The meetings of both QC2076 and SRIA featured a talk by a member, followed by discussion and comments; the talk was then published the group’s magazine. Thomas William gave no talks at QC2076 and only two at the SRIA’s Metropolitan College; one at the meeting of 9 April 1891, on the topic of Rosicrucianism, and a second in 1919.

Despite his reluctance to give any talks, Thomas William attended the Metropolitan College’s meetings very regularly for nearly 30 years, and became respected for his knowledge of SRIA’s rituals and ordinances. And despite his many commitments in Devon, he worked his way up SRIA’s hierarchy to serve as its Celebrant (equivalent to Worshipful Master). He was installed as Celebrant at the meeting of 12 April 1894; and at the same time congratulated on his recent marriage, with W G Lemon (his immediate predecessor as Celebrant and a man who had been married for many years) making “a very genial and humourous speech” on the subject. By 1900, Thomas William was representing the Metropolitan College on the SRIA’s governing body, its High Council. From 1907, there was only one person in SRIA senior to him - its Supreme Magus, GD founder William Wynn Westcott. Thomas William was thus in line to succeed Westcott; but the Supreme Magus was appointed for life and Westcott outlived him.

In 1909, the SRIA set up a new college, the Robert Fludd College, based in Bath. Perhaps Thomas William had lobbied for this, because he took part in its consecration ceremony and visited it several times.

By 1914, the Metropolitan College’s meetings had changed from monthly to quarterly; and moved into the popular freemasonry venue of Café Monico in Piccadilly. Thomas William continued to go to meetings regularly, even during World War 1, until there was a break after the meeting of January 1917. He next went to a meeting in October 1918, with the end of the fighting in sight but the country ravaged by the Spanish flu. The last meeting he went to was on 10 July 1919. It was a special one, at which the SRIA’s jubilee was celebrated, and Thomas William read his paper on “Our Notable Deceased Officers and Fratres”. There wasn’t time to read in full two other papers that had been prepared, so precis of them were read instead. Both were by ex-GD members: George Frederick Rogers’ paper on Hypnotism; and Marcus Worsley Blackden’s paper on The Festival Songs of Isis and Nephthys.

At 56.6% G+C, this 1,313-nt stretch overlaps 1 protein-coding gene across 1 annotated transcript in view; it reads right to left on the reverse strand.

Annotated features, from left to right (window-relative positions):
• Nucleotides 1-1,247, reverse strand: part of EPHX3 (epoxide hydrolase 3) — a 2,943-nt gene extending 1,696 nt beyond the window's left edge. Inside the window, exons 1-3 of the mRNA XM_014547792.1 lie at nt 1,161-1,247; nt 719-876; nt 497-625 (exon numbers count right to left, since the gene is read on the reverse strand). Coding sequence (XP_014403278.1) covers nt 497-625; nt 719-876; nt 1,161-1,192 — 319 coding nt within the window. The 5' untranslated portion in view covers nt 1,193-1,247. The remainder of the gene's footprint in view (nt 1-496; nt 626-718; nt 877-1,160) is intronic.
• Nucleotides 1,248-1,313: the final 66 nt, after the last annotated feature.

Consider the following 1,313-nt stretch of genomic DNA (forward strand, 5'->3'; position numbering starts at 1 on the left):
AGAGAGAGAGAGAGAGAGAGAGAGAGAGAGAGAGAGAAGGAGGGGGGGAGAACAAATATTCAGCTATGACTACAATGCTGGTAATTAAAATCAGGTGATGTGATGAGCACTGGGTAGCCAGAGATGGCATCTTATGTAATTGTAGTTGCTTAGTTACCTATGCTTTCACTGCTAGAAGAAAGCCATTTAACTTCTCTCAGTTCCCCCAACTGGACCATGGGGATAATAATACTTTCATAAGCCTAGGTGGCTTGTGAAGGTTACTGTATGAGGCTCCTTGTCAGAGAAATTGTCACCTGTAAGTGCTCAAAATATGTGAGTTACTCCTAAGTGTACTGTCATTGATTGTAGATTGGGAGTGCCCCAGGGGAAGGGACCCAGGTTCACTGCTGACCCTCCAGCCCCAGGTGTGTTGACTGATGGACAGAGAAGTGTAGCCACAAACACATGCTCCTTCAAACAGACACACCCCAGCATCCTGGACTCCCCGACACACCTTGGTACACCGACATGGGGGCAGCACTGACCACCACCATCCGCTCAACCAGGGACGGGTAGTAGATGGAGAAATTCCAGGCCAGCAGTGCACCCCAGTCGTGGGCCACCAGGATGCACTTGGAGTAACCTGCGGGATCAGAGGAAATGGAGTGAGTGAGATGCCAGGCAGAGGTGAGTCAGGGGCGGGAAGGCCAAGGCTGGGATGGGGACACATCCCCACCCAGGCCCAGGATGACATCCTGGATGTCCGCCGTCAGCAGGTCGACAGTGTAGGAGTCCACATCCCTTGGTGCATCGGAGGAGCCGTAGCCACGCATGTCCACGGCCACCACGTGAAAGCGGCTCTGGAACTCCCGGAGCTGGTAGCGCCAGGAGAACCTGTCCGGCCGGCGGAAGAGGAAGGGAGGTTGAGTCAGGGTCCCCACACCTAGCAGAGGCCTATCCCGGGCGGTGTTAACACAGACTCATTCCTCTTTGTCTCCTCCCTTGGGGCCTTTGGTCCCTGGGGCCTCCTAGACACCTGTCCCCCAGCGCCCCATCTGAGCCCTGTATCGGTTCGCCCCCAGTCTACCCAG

I haven’t found any evidence that Thomas William Lemon was involved in either of them. As an ordained priest of the Church of England he may even have thought that it was inappropriate for him to take an interest. He might also have been aware how controversial a subject spiritualism was within the Church of England: there was much debate on whether a member of the Church of England and especially the CofE clergy, could also believe in the reality of communications from the dead. I have to say, though, that it is hard to tell whether people were spiritualists: spiritualism was a very locally, even family-based pursuit and there was no over-arching organisation with a membership list that can be consulted now.

Sources for the esoteric interests section: FREEMASONRY

Database of the collections at the Freemasons’ Library: go to


and take the option ‘Explore’. You don’t have to have a reader’s ticket to search the catalogue or to use the other online resources which include online copies, digitised as far as 1900, of the main freemasons’ magazines, a very useful resource for some - but not all - freemasons’ organisations.

General introductions to the various groupings within freemasonry.

Susan Snell and Peter Aitkenhead at the Freemasons’ Library recommended these two books to me. Without them, there would have been even more mistakes in this section!

Beyond the Craft by Keith B Jackson. Published by Lewis Masonic, an imprint of Ian Allan Publishing Ltd of Hersham Surrey. First published 1980. I used the revised and expanded 6th edition, published 2012.

A Reference Book for Freemasons. Compiled by Frederick Smyth. Published London: Quatuor Coronati Correspondence Circle Ltd 1998.

Thomas William as a freemason:

Initiation: The Freemason’s Chronicle December 1893 p4.



Via to a list originally at Lane’s Masonic Records.

Lodge Virtue and Honor 494 Axminster 1844-1944 Centenary Celebrations It being in the Antient and Honourable Fraternity of Free and Accepted Masons, Province of Devonshire. By T E Mayo. Published Exeter, W V Cole and Sons Ltd 1944. Thomas William is not mentioned in the account of the lodge’s history and he’s not in its list of WM’s.


By-Laws of Lodge Metham 1205 issued 1909, printed Plymouth: Underhill and Co. This small leaflet gives a small amount of lodge history but very few members past or present are mentioned and Thomas William isn’t one of them.

The Freemason’s Chronicle May 1885 p13 Thomas William as WM-elect.


By-Laws of the Lodge of St George 2025 Plymouth issued 1917. Printed by Bro J H Keys of Whimple Street Plymouth. On p6, the Introduction to the booklet is by Thomas William’s friend William James Hughan.